On August 16, soul music pioneer and activist Aretha Franklin died. Singing her praises was Angela Davis, who described how Franklin spoke up and raised funds for her when she was jailed for her Black Power activism. Davis is featured on the artwork for the new instrumental hip-hop album from rapper and producer John Robinson, who says: "This music is aligned with thoughts of protecting women and helping put Black Women back in their rightful place as the Mothers of Civilisation." Its first track, "Political Prisoner Intro", opens with the words: "From slavery the idea of political prisoners started. We were political prisoners brought here from Africa. Were were political prisoners in order to keep colonialism fat, in order to keep the plantation owners in profit with our sweat and labour. We were kidnapped and brought here as prisoners." It came as educators in Australia discussed the "school to prison" pipeline. LISTEN>>>

Captured! By Robots "Endless Circle of Bullshit"


Putting a futuristic spin on enslavement was Californian Jay Vance, who lashed out at the alt-right as he geared up for a gig with his band, Captured! By Robots, on August 18. Vance performs on stage with two robots who play guitar and drums. He says he built the robots himself, but then they revolted and enslaved him, forcing him to tour the world with them, which he's been doing for more than 20 years. Vance has been criticised by some fans for relaunching the outfit as a political grindcore band for their new album, but said defiantly: "If despising fucking white people for their actions and hating Nazis is bad political opinion, well go find another robot band because they should be universal fucking truths." His gig came as Japanese metal-techno outfit Crossfaith released their new album about the ominous rise of artificial intelligence and Amnesty International pleaded with the UN to ban killer robots. MORE>>>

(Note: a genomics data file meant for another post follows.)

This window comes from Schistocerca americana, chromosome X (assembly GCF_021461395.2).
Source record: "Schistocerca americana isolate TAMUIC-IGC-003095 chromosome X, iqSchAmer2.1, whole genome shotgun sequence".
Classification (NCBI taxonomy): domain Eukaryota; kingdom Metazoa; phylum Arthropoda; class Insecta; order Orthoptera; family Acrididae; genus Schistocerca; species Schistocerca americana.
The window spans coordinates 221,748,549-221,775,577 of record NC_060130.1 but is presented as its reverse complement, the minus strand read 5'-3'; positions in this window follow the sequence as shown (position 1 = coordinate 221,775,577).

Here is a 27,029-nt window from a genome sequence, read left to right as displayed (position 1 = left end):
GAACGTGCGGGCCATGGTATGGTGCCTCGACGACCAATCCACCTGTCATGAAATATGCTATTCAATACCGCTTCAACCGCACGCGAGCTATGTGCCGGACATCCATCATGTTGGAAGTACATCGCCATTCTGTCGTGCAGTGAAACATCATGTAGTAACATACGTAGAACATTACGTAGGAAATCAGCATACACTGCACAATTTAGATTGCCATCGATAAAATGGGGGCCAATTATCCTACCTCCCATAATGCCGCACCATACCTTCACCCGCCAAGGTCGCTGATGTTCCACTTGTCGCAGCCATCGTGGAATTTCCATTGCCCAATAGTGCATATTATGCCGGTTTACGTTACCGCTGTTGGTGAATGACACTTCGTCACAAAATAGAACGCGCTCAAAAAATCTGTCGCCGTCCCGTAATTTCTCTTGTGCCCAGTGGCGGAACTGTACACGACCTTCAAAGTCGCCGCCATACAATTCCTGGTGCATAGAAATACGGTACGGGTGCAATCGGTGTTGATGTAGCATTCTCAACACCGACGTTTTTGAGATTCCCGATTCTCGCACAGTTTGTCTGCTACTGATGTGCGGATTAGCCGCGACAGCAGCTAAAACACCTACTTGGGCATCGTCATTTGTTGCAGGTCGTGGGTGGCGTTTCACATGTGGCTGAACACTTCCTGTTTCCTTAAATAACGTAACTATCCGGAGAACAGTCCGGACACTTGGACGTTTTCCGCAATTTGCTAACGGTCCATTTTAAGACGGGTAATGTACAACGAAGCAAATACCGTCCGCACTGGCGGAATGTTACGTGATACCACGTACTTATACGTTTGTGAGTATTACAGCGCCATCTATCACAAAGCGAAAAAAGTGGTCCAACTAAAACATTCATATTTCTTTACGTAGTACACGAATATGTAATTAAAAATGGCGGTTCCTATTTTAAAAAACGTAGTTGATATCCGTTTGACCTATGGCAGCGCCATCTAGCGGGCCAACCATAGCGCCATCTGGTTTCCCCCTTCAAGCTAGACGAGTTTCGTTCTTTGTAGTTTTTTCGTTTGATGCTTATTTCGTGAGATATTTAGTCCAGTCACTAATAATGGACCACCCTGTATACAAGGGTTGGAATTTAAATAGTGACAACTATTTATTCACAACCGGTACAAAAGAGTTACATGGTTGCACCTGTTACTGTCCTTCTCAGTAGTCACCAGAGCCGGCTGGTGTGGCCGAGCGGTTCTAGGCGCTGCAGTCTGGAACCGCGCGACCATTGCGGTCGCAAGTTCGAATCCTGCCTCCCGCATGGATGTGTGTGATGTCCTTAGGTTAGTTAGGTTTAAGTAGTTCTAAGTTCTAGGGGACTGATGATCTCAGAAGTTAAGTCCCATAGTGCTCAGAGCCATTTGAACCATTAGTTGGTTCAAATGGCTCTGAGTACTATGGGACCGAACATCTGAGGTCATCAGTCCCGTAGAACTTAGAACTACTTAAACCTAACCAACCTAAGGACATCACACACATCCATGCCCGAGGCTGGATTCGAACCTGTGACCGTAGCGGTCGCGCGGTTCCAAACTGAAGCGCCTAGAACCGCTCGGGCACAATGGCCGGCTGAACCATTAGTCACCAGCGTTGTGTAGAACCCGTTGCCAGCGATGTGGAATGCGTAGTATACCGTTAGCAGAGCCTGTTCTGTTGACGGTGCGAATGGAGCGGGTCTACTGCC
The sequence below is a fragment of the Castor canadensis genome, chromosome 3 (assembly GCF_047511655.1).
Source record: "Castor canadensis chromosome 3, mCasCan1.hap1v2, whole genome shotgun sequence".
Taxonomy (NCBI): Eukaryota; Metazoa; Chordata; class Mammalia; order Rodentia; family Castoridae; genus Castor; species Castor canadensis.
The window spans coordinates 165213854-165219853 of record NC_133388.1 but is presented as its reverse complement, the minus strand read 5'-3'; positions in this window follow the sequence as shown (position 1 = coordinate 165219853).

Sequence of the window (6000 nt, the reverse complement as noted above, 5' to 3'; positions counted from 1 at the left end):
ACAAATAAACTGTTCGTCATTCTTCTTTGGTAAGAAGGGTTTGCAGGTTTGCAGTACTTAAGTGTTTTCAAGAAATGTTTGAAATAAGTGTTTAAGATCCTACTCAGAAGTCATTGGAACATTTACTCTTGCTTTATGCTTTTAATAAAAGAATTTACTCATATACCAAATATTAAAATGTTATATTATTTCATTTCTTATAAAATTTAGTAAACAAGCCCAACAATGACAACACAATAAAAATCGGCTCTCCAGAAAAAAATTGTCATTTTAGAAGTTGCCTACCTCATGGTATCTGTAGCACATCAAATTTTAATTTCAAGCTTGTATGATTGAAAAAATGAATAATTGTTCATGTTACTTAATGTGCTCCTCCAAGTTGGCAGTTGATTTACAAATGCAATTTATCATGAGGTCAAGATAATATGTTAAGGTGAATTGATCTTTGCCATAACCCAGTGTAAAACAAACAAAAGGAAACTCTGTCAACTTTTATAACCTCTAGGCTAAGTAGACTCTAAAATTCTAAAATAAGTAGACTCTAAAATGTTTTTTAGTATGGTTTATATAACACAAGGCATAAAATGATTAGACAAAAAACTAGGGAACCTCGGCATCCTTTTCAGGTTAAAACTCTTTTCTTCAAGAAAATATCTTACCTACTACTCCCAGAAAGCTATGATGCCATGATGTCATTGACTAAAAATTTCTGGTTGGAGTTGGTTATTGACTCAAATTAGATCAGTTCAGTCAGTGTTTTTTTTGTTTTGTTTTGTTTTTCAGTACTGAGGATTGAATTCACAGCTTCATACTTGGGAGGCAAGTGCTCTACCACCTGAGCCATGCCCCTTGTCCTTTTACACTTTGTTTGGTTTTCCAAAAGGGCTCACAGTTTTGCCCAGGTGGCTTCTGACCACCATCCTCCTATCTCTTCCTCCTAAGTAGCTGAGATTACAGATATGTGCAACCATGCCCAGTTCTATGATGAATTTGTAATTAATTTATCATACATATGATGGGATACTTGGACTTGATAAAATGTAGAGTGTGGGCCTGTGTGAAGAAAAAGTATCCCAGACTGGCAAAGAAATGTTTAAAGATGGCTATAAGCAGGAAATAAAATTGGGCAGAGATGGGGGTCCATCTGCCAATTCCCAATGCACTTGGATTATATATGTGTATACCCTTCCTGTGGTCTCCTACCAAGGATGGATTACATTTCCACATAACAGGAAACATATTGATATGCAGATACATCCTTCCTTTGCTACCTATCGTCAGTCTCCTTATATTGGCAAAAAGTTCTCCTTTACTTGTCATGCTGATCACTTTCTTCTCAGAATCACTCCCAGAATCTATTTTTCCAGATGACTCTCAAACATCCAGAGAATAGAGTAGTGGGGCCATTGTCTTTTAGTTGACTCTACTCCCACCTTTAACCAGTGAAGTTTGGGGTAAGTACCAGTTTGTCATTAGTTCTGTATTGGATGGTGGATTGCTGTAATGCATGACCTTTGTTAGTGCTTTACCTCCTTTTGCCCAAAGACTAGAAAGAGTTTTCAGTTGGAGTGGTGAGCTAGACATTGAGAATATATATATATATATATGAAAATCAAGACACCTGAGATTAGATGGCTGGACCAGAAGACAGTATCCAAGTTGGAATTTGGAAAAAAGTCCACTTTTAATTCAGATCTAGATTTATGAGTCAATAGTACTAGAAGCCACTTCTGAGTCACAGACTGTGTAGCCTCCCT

Captured! By Robots are among a whole bunch of musicians who are becoming politicised under the worldwide rise of the far right. One of the more unusual is cellist Yo-Yo Ma, whose new album aims to "heal the world with Bach", since the composer is a "great teacher of empathy". After each concert on his world tour, Ma will conduct a day of "#CultureInAction", inviting people in the area to showcase their cultures through food, music, art and science. "The ties that bind us politically, economically, and socially are fraying," he said. A fellow cellist who has also turned to politics on her new album is Jackie Perez Gratz, with her prog metal trio, Grayceon. "There was just too much going on in the world and in my mind for it not to come out in my music," she said. Meanwhile, Tim Booth of veteran Britpoppers James said he doesn't normally listen to political music, but had also become politicised on the band's aptly-titled new album, Living in Extraordinary Times. MORE>>>

Jimmy Barnes "Working Class Boy Official Trailer"

ABOUT THE AUTHOR: Mat Ward has been writing for Green Left Weekly since 2009 and authored the book Real Talk: Aboriginal Rappers Talk About Their Music And Country. He also makes political music and released a new album about Elon Musk last month. Follow him on Spotify here.

Stream our political albums playlist on Spotify, here.

Read about more political albums here.

Stream Green Left TV's political music playlist here.